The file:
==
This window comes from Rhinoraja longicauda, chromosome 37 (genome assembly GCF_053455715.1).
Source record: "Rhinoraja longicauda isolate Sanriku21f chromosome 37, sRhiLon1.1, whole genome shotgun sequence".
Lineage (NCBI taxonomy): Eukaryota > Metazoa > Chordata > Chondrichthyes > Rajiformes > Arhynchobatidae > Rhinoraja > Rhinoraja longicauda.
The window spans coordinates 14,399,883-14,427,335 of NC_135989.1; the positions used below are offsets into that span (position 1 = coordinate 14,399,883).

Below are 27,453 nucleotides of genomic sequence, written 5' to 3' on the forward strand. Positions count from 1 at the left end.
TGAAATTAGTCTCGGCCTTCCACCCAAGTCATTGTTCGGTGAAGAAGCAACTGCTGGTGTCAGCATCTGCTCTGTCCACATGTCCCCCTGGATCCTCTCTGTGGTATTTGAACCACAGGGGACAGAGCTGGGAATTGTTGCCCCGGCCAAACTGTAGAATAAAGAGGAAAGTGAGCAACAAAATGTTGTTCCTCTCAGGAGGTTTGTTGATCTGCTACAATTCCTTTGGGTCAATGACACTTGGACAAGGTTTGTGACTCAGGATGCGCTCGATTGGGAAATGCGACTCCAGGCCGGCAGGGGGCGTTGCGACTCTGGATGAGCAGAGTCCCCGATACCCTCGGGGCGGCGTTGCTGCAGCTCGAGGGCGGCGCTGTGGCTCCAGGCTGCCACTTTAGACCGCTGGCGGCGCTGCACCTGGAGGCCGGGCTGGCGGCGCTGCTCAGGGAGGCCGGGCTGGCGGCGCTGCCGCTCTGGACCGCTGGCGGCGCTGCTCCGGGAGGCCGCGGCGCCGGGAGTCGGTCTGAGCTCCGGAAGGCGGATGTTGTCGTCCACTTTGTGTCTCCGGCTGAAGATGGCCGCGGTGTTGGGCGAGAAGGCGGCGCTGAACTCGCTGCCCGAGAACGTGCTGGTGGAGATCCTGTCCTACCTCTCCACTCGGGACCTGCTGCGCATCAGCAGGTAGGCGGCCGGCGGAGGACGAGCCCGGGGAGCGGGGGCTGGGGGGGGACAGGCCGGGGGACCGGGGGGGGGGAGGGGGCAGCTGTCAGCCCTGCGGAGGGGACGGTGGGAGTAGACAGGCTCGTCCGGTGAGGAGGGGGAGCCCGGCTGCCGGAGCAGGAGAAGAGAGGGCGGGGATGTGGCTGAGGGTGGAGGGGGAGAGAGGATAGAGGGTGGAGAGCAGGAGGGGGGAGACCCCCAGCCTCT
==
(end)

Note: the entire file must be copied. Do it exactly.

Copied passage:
This window comes from Rhinoraja longicauda, chromosome 37 (genome assembly GCF_053455715.1).
Source record: "Rhinoraja longicauda isolate Sanriku21f chromosome 37, sRhiLon1.1, whole genome shotgun sequence".
Lineage (NCBI taxonomy): Eukaryota > Metazoa > Chordata > Chondrichthyes > Rajiformes > Arhynchobatidae > Rhinoraja > Rhinoraja longicauda.
The window spans coordinates 14,399,883-14,427,335 of NC_135989.1; the positions used below are offsets into that span (position 1 = coordinate 14,399,883).

Below are 27,453 nucleotides of genomic sequence, written 5' to 3' on the forward strand. Positions count from 1 at the left end.
TGAAATTAGTCTCGGCCTTCCACCCAAGTCATTGTTCGGTGAAGAAGCAACTGCTGGTGTCAGCATCTGCTCTGTCCACATGTCCCCCTGGATCCTCTCTGTGGTATTTGAACCACAGGGGACAGAGCTGGGAATTGTTGCCCCGGCCAAACTGTAGAATAAAGAGGAAAGTGAGCAACAAAATGTTGTTCCTCTCAGGAGGTTTGTTGATCTGCTACAATTCCTTTGGGTCAATGACACTTGGACAAGGTTTGTGACTCAGGATGCGCTCGATTGGGAAATGCGACTCCAGGCCGGCAGGGGGCGTTGCGACTCTGGATGAGCAGAGTCCCCGATACCCTCGGGGCGGCGTTGCTGCAGCTCGAGGGCGGCGCTGTGGCTCCAGGCTGCCACTTTAGACCGCTGGCGGCGCTGCACCTGGAGGCCGGGCTGGCGGCGCTGCTCAGGGAGGCCGGGCTGGCGGCGCTGCCGCTCTGGACCGCTGGCGGCGCTGCTCCGGGAGGCCGCGGCGCCGGGAGTCGGTCTGAGCTCCGGAAGGCGGATGTTGTCGTCCACTTTGTGTCTCCGGCTGAAGATGGCCGCGGTGTTGGGCGAGAAGGCGGCGCTGAACTCGCTGCCCGAGAACGTGCTGGTGGAGATCCTGTCCTACCTCTCCACTCGGGACCTGCTGCGCATCAGCAGGTAGGCGGCCGGCGGAGGACGAGCCCGGGGAGCGGGGGCTGGGGGGGGACAGGCCGGGGGACCGGGGGGGGGGAGGGGGCAGCTGTCAGCCCTGCGGAGGGGACGGTGGGAGTAGACAGGCTCGTCCGGTGAGGAGGGGGAGCCCGGCTGCCGGAGCAGGAGAAGAGAGGGCGGGGATGTGGCTGAGGGTGGAGGGGGAGAGAGGATAGAGGGTGGAGAGCAGGAGGGGGGAGACCCCCAGCCTCT